Learn more about the Grey to Green Conference here

Related Projects

DTAH Partner Megan Torza will be speaking at the National Trust Conference 2019 Heritage Delivers: Impact, Authenticity, and Catalytic Change (presented in association with the Canadian Association of Heritage Professionals) in Winnipeg on October 18, 2019. Megan will be presenting Master Planning New Development in Heritage Contexts as part of Session 2.1 - Design Track - Adaptive Reuse. Master planning, intensification, and development studies often require investigating how new developments can be integrated into established built environments. These urban design studies must recognize that cultural heritage plays an irreplaceable role in the broader ambitions of placemaking and city-building, and should determine effective ways for heritage sites to act as catalysts for greater sustainable regeneration and intensification throughout the community. While the revitalization potential of existing properties in both urban and rural contexts can have equally positive impacts, the opportunities, challenges, and solutions can differ drastically due to their economic, social, environmental, and cultural contexts. Looking at two architect-led urban design master plans, this presentation will compare the design and implementation, unique spatial requirements of specific building forms and typologies, and the planning ideals and constraints for a range of uses in urban versus rural settings.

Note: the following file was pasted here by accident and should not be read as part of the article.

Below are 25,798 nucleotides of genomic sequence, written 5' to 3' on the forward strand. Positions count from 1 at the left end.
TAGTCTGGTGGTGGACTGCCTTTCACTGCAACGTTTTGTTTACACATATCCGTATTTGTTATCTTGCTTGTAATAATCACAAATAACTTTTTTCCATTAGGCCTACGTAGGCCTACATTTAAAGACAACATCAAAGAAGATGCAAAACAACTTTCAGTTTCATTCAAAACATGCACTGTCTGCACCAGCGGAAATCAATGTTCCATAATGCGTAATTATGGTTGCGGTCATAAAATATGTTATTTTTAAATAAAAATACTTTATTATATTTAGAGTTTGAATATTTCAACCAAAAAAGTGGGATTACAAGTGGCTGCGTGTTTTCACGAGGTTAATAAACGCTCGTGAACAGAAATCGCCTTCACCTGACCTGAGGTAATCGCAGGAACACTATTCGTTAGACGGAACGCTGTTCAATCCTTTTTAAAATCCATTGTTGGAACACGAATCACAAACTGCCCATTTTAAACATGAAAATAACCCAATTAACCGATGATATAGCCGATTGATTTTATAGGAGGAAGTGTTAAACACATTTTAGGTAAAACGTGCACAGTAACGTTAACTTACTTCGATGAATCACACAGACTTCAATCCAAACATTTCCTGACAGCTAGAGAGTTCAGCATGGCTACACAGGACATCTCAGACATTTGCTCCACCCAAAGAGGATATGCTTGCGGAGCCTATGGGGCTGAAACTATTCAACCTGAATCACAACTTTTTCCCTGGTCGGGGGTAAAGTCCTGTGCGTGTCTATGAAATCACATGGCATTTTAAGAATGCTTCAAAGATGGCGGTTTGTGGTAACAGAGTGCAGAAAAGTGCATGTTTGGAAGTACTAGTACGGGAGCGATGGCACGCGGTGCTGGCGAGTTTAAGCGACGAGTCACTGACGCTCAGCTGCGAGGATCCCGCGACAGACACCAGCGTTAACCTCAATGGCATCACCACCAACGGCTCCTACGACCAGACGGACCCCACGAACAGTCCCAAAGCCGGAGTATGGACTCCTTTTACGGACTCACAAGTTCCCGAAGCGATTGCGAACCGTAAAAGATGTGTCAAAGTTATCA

The annual National Trust conference is Canada’s largest heritage learning and networking event. Held in a different part of Canada every year, this national conference brings together a wide-range of people keeping Canada’s heritage alive: from grassroots advocates, professionals and planners, to elected officials, policy makers, and students. Learn more here

On October 9, 2019, the 2019 Ottawa Urban Design Award winners were announced at the Ottawa Art Gallery. DTAH is honoured to have received an Award of Excellence - Urban Elements and an Award of Excellence - Civic Spaces for the Flora Footbridge, led by WSP with DTAH as the bridge and landscape architects. DTAH is also delighted to be part of the design team, led by Diamond Schmitt Architects, as landscape architects for the Senate of Canada Building which received an award as well.

On October 1, 2019, Mayor Tory was joined by Councillor Cressy and Councillor Layton for a ribbon cutting to open the Garrison Crossing bridge. Formerly the Fort York Pedestrian and Cycle Bridge, Garrison Crossing creates a vital connection linking the park system between Trinity Bellwoods Park in the north and the Fort York grounds in the south, and fosters stronger community networks in and around the City, Fort York and the waterfront. The first of its kind in Canada, the stainless steel bridge project was led by CreateTO on behalf of the City of Toronto. DTAH was responsible for the architectural and landscape components of the work, as an integral part of the design-build team led by Dufferin Construction with Pedelta as prime consultant and structural engineer.